Saturday, October 27, 2007

What Detonation Looks Like

Last time, I showed what preignition looks like, so this time I thought it might be good to take a look at detonation. In this case, we're seeing the result of mild, occasional detonation (such as you would get by overleaning in cruise-climb). The mildness is evident by the fact that only the outer edges of the piston are involved. (Notice the characteristic "sandblasted" look.) The somewhat peened or smoothed-over appearance of the pitted areas, particularly on the left side of the piston (as viewed in this photo), suggest that detonation was encountered only now and then, but over an extended period of engine service. (Over a sufficient period of time, roughness gets "polished out" by the action of lead-containing combustion particulates.)

The positioning of the detonation zones at the far outermost edges of the piston is consistent with operation right at the beginning of detonation onset (in other words, mixture just lean enough to cause incipient detonation, but not lean enough to cause full-on explosive detonation). The mechanism for this is not hard to understand: The abnormal combustion process associated with detonation occurs when unburned fuel and air (far away from the flame front) are heated and compressed past the point of "thermal cracking." There's a short period of time when the fuel molecules actually begin to decompose (split into radicals) on their own, unassisted by combustion with oxygen. Unfortunately, they all tend to do this at once. The radicals so produced then instantly grab onto the nearest oxygen molecules. Instead of steady, slow conflagration, you get an instant bang.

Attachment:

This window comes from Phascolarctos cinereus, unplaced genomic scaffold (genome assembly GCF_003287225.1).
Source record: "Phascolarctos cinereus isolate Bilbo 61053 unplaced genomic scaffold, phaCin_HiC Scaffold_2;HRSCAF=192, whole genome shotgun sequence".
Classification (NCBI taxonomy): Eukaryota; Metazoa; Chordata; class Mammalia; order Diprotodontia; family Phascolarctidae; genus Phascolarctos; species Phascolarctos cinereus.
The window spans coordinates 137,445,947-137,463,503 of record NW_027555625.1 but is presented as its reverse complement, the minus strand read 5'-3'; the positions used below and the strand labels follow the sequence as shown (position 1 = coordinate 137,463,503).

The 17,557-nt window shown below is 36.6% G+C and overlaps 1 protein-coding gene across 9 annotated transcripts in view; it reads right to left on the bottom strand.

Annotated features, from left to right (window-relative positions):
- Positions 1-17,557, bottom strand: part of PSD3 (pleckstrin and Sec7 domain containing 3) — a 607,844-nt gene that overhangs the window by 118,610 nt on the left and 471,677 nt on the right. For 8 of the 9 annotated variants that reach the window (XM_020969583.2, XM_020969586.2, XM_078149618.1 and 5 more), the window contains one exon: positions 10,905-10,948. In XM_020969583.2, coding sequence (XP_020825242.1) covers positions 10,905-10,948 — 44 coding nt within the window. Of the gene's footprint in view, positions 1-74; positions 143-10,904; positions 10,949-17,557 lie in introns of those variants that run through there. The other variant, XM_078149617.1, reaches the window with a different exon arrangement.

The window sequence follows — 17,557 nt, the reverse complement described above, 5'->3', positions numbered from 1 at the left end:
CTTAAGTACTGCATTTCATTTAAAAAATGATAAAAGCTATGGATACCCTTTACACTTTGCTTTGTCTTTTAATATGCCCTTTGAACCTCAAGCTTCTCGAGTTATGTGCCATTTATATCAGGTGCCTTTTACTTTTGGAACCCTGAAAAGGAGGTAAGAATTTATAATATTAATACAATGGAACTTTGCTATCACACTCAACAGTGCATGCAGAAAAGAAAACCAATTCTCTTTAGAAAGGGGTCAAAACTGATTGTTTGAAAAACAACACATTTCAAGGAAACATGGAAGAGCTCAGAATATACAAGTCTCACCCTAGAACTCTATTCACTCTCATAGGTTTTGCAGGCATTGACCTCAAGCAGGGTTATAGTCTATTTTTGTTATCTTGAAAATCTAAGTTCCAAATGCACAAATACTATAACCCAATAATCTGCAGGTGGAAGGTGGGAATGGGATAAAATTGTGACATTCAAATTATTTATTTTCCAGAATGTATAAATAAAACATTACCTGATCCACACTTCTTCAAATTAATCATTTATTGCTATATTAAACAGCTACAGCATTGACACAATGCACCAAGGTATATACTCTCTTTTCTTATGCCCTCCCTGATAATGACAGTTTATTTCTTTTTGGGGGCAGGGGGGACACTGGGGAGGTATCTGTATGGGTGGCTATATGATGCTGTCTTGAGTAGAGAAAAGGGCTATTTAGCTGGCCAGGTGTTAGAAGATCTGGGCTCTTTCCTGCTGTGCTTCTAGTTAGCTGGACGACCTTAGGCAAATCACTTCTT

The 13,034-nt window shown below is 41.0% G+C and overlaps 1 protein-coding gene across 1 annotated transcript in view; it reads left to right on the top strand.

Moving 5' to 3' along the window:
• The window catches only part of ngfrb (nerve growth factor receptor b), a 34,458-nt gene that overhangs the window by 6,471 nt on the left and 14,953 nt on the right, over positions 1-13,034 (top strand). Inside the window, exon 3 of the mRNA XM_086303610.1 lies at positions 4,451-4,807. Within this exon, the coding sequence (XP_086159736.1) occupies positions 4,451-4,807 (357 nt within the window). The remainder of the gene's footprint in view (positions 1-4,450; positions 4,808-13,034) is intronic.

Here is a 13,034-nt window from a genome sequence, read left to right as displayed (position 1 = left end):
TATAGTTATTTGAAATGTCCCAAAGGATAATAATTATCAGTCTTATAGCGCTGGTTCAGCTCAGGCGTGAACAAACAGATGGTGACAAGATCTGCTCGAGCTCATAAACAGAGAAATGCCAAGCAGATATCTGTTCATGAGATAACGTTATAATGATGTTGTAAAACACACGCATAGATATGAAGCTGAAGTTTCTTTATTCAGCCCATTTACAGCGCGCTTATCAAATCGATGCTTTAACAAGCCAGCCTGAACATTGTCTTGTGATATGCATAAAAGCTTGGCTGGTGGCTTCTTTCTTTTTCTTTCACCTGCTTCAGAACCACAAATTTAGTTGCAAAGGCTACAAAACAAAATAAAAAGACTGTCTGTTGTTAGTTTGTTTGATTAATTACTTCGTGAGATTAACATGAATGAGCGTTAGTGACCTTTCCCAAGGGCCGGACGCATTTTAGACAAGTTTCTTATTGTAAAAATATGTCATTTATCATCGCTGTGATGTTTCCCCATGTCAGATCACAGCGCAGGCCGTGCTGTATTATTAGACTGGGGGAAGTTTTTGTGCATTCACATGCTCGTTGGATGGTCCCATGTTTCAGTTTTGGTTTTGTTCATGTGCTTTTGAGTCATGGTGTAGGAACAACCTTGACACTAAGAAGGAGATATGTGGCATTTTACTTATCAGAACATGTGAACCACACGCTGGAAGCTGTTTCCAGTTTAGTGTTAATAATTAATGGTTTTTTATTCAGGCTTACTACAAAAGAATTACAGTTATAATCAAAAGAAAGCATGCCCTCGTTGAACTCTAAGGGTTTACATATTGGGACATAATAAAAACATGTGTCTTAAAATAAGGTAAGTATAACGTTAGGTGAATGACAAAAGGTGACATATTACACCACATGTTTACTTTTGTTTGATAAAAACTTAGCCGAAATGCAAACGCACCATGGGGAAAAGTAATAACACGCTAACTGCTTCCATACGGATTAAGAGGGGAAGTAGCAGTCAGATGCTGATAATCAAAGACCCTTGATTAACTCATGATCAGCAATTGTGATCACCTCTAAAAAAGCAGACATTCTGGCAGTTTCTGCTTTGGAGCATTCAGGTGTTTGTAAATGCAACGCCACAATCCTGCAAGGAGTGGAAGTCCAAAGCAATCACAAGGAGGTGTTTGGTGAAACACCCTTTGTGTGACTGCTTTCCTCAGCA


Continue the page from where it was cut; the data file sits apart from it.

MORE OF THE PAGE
In normal combustion, you don't see fuel molecules crack apart en masse into radicals (detonation precursors) prior to oxidation. Instead, "cracking" happens only inside a very thin flame front. The flame front progresses steadily across the charge volume, creating radicals (in that thin flame zone) as it goes.

So in the engine from which the above piston came, you can imagine that normal combustion happened until the flame front got pretty far away from the spark plug(s). Then the remaining compressed fuel and air at the very edges of the piston went ka-bang!

The engine from which the above piston was taken was not an aircraft engine, but I've seen piston edges that look like this in torn-down Lycomings and Continentals countless times. The next time you visit an engine shop that keeps a garbage bin of old pistons, take a look and you'll see what I mean.

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